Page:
Very few cinematographers are as gifted as Alwin Kuchler, whose work on “Hanna” is among the best of this year due to his unique stylization.

The German d.p. — who learned his craft at London’s NFTS and moved recently to the United States — has an amazing eye, is capable of playing with a conventional thriller and always gives it a distinctive touch.

The best example is the amusement park in “Hanna,” where he plays with light and shadows, camera movement, colors and composition in a way that feels fresh, human and utterly impressive. Or those beginning scenes in the snow, where the combination of that special high-speed lens with soft light wraps the characters in the kind of beauty only masters can achieve.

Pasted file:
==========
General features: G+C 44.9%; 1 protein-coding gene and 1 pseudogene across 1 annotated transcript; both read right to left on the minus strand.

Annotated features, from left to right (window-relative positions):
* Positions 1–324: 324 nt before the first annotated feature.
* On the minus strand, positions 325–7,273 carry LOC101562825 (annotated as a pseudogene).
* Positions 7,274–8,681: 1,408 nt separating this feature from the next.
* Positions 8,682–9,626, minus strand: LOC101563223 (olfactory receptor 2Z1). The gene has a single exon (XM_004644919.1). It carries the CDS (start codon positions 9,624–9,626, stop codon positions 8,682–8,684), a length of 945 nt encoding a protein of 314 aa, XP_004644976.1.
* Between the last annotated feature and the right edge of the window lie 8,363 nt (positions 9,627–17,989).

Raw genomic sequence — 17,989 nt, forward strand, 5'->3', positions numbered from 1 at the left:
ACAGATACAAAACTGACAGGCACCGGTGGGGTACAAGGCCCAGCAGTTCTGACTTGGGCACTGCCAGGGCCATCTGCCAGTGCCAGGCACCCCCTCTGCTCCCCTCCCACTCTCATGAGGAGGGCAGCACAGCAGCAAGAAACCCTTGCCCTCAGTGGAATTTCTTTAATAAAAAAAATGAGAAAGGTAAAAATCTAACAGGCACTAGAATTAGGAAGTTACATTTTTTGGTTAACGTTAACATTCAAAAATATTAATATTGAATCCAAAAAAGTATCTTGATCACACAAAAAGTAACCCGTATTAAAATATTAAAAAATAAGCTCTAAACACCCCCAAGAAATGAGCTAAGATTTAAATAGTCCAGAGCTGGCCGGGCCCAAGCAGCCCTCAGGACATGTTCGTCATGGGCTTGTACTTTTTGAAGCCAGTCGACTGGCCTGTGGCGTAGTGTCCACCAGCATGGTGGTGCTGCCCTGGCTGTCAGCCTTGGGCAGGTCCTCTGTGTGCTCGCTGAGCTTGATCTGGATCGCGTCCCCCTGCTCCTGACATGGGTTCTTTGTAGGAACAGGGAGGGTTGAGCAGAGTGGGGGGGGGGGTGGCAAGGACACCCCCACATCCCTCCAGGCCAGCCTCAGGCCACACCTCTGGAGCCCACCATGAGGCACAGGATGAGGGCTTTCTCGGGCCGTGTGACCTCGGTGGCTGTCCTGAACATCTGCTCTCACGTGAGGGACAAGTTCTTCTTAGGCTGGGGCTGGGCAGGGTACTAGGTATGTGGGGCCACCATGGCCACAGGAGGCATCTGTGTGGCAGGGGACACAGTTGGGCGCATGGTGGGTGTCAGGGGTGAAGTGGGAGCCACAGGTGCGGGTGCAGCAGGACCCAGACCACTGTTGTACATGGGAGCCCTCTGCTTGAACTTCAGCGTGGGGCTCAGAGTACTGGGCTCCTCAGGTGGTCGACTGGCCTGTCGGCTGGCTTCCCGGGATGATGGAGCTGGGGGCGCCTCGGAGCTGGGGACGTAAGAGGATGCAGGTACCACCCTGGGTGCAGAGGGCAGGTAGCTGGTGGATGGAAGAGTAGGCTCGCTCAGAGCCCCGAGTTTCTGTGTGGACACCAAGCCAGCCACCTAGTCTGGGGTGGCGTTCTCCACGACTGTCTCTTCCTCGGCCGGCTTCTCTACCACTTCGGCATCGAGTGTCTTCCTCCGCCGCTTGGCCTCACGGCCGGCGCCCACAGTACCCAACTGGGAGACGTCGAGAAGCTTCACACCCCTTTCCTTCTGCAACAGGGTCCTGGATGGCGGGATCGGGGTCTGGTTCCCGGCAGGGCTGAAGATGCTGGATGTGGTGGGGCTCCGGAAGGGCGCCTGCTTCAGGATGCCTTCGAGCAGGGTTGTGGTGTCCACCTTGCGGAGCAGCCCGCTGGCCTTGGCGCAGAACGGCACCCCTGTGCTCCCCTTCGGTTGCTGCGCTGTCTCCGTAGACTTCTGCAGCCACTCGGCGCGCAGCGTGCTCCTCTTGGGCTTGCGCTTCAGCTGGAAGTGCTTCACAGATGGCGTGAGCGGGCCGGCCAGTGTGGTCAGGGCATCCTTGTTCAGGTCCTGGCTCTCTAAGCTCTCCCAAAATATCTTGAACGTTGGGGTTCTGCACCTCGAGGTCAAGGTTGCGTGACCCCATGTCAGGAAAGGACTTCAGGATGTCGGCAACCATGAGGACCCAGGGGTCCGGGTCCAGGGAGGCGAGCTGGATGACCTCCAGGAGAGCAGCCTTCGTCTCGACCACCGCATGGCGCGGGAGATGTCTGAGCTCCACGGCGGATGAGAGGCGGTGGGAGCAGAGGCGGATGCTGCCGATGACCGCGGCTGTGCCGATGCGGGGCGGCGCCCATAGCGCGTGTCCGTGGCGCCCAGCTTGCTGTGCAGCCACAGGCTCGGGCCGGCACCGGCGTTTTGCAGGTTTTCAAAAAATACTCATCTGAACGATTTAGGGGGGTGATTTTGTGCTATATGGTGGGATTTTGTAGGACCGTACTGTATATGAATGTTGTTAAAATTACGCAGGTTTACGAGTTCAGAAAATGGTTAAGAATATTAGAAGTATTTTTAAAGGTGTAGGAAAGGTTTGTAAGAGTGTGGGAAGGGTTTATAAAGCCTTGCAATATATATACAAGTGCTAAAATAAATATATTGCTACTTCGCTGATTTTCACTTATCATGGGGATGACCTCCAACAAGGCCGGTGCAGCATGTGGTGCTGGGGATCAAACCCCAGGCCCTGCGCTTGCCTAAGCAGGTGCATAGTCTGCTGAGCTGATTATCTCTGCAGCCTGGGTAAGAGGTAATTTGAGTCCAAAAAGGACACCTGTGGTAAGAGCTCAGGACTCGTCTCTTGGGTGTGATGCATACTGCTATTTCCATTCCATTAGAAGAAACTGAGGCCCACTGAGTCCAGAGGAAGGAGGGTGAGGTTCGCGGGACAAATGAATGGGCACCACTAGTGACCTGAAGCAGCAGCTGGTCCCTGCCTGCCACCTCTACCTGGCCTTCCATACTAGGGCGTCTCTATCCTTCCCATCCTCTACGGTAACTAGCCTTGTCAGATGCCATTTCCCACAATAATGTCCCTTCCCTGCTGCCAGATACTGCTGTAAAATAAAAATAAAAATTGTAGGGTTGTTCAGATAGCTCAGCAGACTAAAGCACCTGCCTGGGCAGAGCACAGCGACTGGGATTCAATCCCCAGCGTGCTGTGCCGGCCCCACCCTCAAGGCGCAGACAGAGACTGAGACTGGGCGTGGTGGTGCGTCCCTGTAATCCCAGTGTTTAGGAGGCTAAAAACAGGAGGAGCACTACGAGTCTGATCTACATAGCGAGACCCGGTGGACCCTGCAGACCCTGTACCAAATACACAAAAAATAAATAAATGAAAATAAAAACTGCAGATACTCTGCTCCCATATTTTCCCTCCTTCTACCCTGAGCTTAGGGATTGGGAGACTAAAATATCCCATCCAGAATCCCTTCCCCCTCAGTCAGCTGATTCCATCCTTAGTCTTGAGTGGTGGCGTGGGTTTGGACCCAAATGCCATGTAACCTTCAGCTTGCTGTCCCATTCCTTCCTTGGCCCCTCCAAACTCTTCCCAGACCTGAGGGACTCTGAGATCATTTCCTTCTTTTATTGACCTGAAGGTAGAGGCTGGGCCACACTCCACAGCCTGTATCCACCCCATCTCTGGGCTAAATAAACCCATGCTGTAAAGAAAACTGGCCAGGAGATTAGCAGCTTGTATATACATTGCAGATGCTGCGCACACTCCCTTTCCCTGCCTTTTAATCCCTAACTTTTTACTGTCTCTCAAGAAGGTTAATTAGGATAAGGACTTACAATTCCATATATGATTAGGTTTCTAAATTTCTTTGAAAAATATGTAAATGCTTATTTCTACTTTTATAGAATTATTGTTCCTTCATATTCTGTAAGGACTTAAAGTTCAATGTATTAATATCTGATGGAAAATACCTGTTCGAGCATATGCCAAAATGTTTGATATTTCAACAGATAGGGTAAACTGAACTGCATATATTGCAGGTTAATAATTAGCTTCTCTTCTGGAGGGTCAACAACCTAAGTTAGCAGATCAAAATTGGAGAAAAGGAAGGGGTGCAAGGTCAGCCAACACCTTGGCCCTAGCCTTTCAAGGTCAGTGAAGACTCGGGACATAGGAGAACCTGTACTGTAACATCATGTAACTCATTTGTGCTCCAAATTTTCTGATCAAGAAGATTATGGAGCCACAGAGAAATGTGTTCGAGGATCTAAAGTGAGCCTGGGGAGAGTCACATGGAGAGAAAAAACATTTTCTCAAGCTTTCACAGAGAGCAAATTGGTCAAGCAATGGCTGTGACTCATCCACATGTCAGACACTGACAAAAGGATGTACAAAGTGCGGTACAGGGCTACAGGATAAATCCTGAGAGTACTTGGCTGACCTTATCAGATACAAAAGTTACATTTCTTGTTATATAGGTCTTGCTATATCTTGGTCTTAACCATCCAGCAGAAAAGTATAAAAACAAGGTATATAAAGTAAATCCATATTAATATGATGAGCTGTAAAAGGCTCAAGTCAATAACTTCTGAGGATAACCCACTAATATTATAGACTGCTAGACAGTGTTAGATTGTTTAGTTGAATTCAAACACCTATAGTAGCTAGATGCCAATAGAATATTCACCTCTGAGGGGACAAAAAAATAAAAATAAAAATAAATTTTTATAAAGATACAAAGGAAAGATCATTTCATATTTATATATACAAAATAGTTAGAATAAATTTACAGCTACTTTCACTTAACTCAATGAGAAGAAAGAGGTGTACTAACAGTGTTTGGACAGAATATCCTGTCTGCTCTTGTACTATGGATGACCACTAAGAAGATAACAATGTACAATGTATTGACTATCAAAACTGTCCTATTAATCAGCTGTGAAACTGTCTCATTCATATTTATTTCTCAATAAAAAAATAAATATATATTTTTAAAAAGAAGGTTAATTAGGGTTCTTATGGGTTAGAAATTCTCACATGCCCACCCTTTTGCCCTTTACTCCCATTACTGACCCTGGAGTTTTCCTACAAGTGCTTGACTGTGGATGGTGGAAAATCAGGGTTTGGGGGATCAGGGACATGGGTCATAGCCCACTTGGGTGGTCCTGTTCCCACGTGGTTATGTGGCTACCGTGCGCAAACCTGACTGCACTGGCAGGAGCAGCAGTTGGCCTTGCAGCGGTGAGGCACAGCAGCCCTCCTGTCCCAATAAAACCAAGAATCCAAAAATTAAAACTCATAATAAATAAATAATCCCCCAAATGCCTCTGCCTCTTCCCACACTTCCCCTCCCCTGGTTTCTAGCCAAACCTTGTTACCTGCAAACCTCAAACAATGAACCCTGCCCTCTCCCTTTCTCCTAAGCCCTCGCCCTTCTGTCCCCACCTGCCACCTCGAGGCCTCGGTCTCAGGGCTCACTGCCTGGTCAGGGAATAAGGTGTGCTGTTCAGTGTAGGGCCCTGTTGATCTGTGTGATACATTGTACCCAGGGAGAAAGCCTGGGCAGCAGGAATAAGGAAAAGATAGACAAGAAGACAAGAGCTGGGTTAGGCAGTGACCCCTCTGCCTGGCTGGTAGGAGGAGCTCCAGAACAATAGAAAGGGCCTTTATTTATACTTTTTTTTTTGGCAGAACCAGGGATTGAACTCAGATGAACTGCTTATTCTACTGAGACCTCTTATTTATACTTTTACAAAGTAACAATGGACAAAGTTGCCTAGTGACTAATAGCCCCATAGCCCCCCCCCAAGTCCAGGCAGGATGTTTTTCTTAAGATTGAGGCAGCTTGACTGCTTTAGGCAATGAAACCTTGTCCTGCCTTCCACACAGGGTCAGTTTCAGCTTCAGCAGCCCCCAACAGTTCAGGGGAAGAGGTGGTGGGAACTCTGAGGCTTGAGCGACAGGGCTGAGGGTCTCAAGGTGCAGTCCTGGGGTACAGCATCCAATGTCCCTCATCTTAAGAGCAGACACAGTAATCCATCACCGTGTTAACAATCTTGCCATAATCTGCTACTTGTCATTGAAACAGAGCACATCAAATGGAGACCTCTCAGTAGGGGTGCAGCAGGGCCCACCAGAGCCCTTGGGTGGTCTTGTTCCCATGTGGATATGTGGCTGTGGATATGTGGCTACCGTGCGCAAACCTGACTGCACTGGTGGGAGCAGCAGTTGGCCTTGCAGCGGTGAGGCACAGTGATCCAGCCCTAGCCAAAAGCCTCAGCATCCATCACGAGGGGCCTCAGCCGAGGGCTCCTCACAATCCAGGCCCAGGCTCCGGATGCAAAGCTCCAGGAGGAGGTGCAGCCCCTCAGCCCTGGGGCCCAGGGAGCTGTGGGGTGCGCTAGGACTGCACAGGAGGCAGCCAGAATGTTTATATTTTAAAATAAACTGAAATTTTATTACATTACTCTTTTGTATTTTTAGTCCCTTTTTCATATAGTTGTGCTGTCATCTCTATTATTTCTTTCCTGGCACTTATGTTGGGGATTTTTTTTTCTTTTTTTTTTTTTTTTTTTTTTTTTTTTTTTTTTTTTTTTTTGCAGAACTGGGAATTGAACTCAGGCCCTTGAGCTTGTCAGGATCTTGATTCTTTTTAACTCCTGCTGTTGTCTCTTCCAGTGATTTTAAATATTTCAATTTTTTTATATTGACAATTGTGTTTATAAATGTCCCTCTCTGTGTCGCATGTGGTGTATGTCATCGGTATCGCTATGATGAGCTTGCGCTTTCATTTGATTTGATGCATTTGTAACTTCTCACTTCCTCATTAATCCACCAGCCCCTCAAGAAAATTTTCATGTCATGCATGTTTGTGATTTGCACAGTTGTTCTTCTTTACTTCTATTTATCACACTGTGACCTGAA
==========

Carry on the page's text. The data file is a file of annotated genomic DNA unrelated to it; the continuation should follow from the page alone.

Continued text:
Alwin’s body of work has always been impressive since he worked on Lynne Ramsay’s films “Ratcatcher” and “Morvern Callar” in Britain, so it is a joy to see that with the big-budget “Hanna.” His moody and always sensitive camerawork serves the story while still feeling incredibly personal.

Alwin is one of those shy characters who say it all with their kind eyes. His movies do not need a lot of talking either — you just need to watch and enjoy this visually striking force of nature.

Eduard Grau, one of Variety’s 10 Cinematographers to Watch in 2009, most recently shot “The Awakening” and counts “Buried” and “A Single Man” among his credits.